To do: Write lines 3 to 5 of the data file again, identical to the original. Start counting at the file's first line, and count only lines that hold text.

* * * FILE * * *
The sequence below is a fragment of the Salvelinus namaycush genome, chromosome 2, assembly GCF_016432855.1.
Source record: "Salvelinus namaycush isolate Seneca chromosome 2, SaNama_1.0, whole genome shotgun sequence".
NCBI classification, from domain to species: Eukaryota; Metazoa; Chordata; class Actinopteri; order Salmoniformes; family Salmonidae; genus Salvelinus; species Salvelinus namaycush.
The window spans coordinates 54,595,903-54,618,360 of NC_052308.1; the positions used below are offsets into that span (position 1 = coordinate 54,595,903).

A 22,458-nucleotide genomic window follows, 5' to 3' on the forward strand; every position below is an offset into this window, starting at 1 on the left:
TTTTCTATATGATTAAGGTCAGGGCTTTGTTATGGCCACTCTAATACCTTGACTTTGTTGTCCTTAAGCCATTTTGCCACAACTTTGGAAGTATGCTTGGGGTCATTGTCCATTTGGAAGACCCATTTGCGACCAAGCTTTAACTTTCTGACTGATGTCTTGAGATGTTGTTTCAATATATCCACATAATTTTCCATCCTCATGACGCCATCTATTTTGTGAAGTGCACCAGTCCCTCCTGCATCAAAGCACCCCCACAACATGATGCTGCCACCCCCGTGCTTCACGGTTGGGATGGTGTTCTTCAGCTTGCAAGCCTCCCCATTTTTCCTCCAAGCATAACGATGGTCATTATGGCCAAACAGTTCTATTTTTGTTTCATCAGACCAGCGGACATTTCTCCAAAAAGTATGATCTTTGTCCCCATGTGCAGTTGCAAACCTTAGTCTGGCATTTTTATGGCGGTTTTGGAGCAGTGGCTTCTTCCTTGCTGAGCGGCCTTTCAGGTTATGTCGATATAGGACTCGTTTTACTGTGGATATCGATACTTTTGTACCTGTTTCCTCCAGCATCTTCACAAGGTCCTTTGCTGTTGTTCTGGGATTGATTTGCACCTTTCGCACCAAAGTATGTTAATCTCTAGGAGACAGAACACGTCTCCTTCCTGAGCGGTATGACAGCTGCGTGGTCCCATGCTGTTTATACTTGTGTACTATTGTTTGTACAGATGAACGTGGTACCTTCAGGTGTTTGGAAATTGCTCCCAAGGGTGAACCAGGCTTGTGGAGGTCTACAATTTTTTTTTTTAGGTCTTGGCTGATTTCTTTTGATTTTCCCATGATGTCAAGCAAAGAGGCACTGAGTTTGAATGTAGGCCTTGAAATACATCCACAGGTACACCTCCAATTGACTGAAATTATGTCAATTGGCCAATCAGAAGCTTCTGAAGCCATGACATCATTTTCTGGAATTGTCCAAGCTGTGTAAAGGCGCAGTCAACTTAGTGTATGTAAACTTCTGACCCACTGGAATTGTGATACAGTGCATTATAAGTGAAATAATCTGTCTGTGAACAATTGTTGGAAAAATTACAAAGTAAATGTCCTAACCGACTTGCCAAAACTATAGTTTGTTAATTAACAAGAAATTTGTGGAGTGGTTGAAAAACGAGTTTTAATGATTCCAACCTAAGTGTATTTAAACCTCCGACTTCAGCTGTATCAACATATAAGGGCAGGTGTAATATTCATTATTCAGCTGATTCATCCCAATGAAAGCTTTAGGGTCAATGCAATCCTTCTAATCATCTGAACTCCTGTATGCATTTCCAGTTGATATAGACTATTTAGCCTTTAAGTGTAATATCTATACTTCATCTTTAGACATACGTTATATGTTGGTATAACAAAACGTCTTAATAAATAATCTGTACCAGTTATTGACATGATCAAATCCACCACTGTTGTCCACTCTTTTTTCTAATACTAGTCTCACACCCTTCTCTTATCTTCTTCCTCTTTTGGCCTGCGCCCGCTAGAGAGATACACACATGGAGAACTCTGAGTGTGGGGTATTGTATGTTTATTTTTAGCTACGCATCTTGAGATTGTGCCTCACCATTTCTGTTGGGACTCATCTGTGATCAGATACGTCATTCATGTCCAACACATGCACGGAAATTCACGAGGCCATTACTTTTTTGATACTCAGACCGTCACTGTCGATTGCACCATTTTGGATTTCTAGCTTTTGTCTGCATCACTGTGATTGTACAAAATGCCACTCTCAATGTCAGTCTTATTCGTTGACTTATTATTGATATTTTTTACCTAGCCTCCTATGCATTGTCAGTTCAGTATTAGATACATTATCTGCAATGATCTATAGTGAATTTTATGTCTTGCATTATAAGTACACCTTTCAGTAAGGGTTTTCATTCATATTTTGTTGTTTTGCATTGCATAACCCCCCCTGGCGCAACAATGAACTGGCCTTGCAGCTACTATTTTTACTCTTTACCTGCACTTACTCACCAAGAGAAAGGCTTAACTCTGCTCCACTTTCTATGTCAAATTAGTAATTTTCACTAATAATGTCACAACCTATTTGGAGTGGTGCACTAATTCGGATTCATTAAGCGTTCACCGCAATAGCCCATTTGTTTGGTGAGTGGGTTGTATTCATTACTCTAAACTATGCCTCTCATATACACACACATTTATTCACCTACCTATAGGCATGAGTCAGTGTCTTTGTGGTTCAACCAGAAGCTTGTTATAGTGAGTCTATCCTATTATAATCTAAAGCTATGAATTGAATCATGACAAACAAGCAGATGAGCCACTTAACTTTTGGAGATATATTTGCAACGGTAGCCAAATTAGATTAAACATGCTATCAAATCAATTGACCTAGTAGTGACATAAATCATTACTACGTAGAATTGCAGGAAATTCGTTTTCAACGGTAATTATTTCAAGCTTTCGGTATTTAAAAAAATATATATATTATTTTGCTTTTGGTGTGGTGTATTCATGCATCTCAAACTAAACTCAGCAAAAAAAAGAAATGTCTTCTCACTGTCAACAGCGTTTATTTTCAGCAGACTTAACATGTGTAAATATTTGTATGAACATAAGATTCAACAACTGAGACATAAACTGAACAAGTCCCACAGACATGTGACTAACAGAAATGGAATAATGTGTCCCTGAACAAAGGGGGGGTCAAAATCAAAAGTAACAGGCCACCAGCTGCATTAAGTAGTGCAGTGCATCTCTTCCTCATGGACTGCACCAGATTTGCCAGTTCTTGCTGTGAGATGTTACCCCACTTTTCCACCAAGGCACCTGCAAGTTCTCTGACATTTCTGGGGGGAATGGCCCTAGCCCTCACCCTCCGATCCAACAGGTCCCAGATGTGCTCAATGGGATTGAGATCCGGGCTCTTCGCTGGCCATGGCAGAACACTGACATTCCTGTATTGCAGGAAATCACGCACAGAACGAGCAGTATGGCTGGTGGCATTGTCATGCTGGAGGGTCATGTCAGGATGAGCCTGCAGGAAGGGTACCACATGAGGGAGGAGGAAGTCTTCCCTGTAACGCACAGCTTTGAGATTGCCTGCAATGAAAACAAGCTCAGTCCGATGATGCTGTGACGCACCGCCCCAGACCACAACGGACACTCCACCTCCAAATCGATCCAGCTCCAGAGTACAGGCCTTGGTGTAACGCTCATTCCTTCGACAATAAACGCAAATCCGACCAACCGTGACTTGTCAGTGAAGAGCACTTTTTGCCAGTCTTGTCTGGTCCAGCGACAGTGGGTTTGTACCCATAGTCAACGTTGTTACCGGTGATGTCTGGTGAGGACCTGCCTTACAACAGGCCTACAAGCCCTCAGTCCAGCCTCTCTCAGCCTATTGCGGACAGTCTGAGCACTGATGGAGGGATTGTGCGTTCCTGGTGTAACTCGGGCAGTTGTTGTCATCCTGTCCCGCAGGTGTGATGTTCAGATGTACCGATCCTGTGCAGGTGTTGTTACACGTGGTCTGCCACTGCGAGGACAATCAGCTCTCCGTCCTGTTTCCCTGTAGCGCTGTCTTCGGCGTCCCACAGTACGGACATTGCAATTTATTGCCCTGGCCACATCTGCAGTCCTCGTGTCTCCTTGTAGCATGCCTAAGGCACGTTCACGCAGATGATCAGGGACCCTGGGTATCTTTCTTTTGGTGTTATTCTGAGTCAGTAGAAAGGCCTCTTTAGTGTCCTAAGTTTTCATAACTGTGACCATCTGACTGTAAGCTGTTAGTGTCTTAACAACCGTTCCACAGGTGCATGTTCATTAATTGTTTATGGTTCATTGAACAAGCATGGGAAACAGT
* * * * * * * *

NCBI classification, from domain to species: Eukaryota; Metazoa; Chordata; class Actinopteri; order Salmoniformes; family Salmonidae; genus Salvelinus; species Salvelinus namaycush.
The window spans coordinates 54,595,903-54,618,360 of NC_052308.1; the positions used below are offsets into that span (position 1 = coordinate 54,595,903).

A 22,458-nucleotide genomic window follows, 5' to 3' on the forward strand; every position below is an offset into this window, starting at 1 on the left: